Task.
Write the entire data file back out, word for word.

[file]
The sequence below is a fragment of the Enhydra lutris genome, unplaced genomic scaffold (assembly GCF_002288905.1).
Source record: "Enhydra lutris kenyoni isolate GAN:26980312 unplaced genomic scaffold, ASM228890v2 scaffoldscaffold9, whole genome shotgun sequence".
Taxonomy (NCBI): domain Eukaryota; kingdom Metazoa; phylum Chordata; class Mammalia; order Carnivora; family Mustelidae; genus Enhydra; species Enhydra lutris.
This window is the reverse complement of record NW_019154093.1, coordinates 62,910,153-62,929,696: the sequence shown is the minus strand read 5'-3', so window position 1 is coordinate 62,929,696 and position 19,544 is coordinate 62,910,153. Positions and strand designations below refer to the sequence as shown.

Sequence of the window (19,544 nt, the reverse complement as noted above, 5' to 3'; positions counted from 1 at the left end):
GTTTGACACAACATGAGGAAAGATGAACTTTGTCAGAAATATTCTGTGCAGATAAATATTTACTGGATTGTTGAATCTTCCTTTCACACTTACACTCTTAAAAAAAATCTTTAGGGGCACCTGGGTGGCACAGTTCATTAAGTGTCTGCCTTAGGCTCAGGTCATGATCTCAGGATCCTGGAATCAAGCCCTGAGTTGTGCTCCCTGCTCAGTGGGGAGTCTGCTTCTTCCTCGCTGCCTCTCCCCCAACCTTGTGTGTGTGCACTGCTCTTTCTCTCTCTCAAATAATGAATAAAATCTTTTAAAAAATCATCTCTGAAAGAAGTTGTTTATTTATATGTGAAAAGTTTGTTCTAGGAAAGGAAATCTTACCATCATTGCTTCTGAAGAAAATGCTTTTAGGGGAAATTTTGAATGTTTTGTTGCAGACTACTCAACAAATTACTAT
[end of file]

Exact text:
The sequence below is a fragment of the Enhydra lutris genome, unplaced genomic scaffold (assembly GCF_002288905.1).
Source record: "Enhydra lutris kenyoni isolate GAN:26980312 unplaced genomic scaffold, ASM228890v2 scaffoldscaffold9, whole genome shotgun sequence".
Taxonomy (NCBI): domain Eukaryota; kingdom Metazoa; phylum Chordata; class Mammalia; order Carnivora; family Mustelidae; genus Enhydra; species Enhydra lutris.
This window is the reverse complement of record NW_019154093.1, coordinates 62,910,153-62,929,696: the sequence shown is the minus strand read 5'-3', so window position 1 is coordinate 62,929,696 and position 19,544 is coordinate 62,910,153. Positions and strand designations below refer to the sequence as shown.

Sequence of the window (19,544 nt, the reverse complement as noted above, 5' to 3'; positions counted from 1 at the left end):
GTTTGACACAACATGAGGAAAGATGAACTTTGTCAGAAATATTCTGTGCAGATAAATATTTACTGGATTGTTGAATCTTCCTTTCACACTTACACTCTTAAAAAAAATCTTTAGGGGCACCTGGGTGGCACAGTTCATTAAGTGTCTGCCTTAGGCTCAGGTCATGATCTCAGGATCCTGGAATCAAGCCCTGAGTTGTGCTCCCTGCTCAGTGGGGAGTCTGCTTCTTCCTCGCTGCCTCTCCCCCAACCTTGTGTGTGTGCACTGCTCTTTCTCTCTCTCAAATAATGAATAAAATCTTTTAAAAAATCATCTCTGAAAGAAGTTGTTTATTTATATGTGAAAAGTTTGTTCTAGGAAAGGAAATCTTACCATCATTGCTTCTGAAGAAAATGCTTTTAGGGGAAATTTTGAATGTTTTGTTGCAGACTACTCAACAAATTACTAT